Suddenly, it all cuts out — with a car literally screeching to a halt — and the guitar's back with a vengeance for what the more-conventionally minded might call the chorus. That voodoo flute from Chile Of The Bass Generation — and reprised in ISDN Black’s “Hot Knives” — is back as well, punctuating every bar to give the whole thing an of-the-moment “dusted” flavor... albeit one chopped into Art Of Noise oblivion. Machines grind in the spaces between while the beats writhe and wriggle through the track's ad hoc architecture, as if weaving through the blocks in a building as it's being constructed. In a roundabout way, I'm reminded of DJ Spooky’s “Peace In Zaire”, that same sense of intense tightness that seems to barely hang together, as if it could all fall apart at any minute.

DJ Spooky Riddim Warfare Asphodele

Then it all cuts out but the sharp stab and the congas, with some vintage vibraphone's resonance rolling off into oblivion, a breakdown that brings the Mission: Impossible shades of the original(s) back to the fore. But then, the barrage continues, and the vibes are just another piece of sound fed into the machine, locked in with the mad clockwork perpetual motion and the tune lurches on. Taking all the elements of the original five parts and putting them in a blender — and spiking it all with a couple more tricks up its sleeve — the “Smirkoff Mix” manages the feat of making a track that sounds even more like “We Have Explosive” than the original, without a single bleep or robotic voice in sight.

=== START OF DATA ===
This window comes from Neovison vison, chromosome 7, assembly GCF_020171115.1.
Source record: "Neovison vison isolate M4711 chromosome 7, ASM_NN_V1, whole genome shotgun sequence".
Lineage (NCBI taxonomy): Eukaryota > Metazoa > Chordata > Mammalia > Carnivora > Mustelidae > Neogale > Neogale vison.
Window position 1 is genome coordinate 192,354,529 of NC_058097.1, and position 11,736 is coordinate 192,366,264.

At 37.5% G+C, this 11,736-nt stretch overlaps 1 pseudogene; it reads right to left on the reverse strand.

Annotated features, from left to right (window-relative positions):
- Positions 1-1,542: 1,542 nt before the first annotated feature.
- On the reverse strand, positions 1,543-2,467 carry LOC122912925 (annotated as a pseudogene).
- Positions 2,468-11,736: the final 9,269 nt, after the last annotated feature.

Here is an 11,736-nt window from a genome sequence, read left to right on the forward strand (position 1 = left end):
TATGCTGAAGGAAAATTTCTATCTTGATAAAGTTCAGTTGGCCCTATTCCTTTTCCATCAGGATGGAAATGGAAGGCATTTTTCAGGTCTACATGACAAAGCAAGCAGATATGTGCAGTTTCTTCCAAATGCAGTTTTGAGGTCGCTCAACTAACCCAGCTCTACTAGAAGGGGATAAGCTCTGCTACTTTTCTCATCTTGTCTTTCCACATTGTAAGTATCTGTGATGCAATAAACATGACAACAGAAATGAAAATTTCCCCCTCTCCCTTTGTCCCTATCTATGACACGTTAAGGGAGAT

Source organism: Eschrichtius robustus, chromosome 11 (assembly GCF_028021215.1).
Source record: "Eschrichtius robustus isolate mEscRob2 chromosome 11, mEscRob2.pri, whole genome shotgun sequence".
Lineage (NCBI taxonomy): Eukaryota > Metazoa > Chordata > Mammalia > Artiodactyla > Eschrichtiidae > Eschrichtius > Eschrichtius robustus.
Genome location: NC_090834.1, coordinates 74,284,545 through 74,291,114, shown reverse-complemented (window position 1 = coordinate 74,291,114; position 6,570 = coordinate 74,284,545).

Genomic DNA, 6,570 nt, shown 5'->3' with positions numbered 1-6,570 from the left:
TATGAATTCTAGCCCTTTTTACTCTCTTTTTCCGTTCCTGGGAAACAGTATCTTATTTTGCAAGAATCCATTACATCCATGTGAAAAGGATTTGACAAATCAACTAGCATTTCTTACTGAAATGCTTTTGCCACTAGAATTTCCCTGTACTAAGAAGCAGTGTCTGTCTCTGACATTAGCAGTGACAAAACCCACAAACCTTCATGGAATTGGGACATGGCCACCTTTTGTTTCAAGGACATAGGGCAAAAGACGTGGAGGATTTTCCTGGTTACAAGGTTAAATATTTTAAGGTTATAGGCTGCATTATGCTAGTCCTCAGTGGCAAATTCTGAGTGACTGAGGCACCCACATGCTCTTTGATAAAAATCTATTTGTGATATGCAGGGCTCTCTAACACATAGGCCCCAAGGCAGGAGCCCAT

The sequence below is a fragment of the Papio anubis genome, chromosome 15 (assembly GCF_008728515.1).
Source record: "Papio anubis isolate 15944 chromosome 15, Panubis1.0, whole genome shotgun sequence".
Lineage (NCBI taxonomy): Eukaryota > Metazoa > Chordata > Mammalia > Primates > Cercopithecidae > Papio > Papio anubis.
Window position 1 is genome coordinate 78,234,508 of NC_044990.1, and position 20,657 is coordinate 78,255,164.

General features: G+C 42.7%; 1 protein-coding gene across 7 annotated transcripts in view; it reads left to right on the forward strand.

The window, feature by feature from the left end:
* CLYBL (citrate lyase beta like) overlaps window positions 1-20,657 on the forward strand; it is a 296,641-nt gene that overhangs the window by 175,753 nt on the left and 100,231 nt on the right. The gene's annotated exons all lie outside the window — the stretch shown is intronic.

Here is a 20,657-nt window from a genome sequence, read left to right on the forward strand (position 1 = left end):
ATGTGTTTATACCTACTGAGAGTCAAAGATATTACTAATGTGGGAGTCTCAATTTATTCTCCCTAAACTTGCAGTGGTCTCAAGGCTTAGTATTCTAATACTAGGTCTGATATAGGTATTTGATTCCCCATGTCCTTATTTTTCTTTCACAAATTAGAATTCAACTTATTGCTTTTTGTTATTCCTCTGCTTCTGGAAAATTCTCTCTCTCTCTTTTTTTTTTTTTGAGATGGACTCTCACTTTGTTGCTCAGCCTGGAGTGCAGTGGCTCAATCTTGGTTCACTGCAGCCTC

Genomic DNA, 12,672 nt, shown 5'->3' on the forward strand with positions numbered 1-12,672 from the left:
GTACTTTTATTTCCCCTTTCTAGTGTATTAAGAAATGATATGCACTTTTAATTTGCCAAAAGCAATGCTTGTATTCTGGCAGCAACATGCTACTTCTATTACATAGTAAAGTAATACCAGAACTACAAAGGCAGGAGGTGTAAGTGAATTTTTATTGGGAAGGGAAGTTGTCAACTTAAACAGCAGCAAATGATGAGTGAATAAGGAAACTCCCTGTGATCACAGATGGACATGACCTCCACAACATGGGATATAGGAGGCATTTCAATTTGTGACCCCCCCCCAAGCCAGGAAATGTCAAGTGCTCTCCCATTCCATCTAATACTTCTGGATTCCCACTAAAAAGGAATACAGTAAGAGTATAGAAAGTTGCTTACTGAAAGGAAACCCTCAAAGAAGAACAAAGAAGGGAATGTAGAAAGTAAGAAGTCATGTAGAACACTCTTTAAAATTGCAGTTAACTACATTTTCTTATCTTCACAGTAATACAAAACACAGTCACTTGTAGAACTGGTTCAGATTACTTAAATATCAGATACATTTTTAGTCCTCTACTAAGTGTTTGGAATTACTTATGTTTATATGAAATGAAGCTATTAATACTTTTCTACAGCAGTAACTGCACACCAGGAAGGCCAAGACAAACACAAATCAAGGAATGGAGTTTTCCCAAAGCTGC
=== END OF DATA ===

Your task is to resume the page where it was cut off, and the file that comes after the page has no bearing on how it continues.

The Future Sound Of London ISDN (Limited Edition) Electronic Brain Violencee

The whole thing plays like a demented take on jungle — working out a strange deconstruction of the start-stop dynamics and half-time riddimatic logic of the sound — it nevertheless sounds nothing like it, as if it were an 8-bit reconstruction of the sound. Little Computer People, indeed. For my money, the “Smirkoff Mix” is also the absolute greatest version of “We Have Explosive”, tearing the track down to its foundations and rebuilding it into a blissful cacophony, a stunning alternate vision of 21st century pop and the road less traveled. In a parallel world, this would've been tearing up the radio waves right up to the present day.

The Future Sound Of London We Have Explosive 2021 FSOLDigitale

It's the final word in the statement that is We Have Explosive, and possibly an even more precise glimpse at a particular moment in time than the single itself, capturing the sense of collision between analog and digital worlds, the ordinary and the otherworldly in motion, all locked into the pulse of a staggering beat and a skewed rhythm. It's pure Terminal Vibration music. And that — so it seems — is what Smirkoff was all about. Here in the present, the sound is bang up to date (FSOL even released a set of “re-imaginings” of the track earlier this year), a sharp reminder of the possibilities thrown up by the interface of art and technology... and we've only just scratched the surface.

Footnotes

1.

RealAudio was an early stab at streaming technology that emerged in 1995, which could transmit heavily-compressed audio and video information over dialup due to it's relatively small file size. The trade off was that the sound quality was rather poor,

2.

The effect reminds me of those zig-zagging atonal guitar figures in Peter Gabriel’s “Games Without Frontiers”.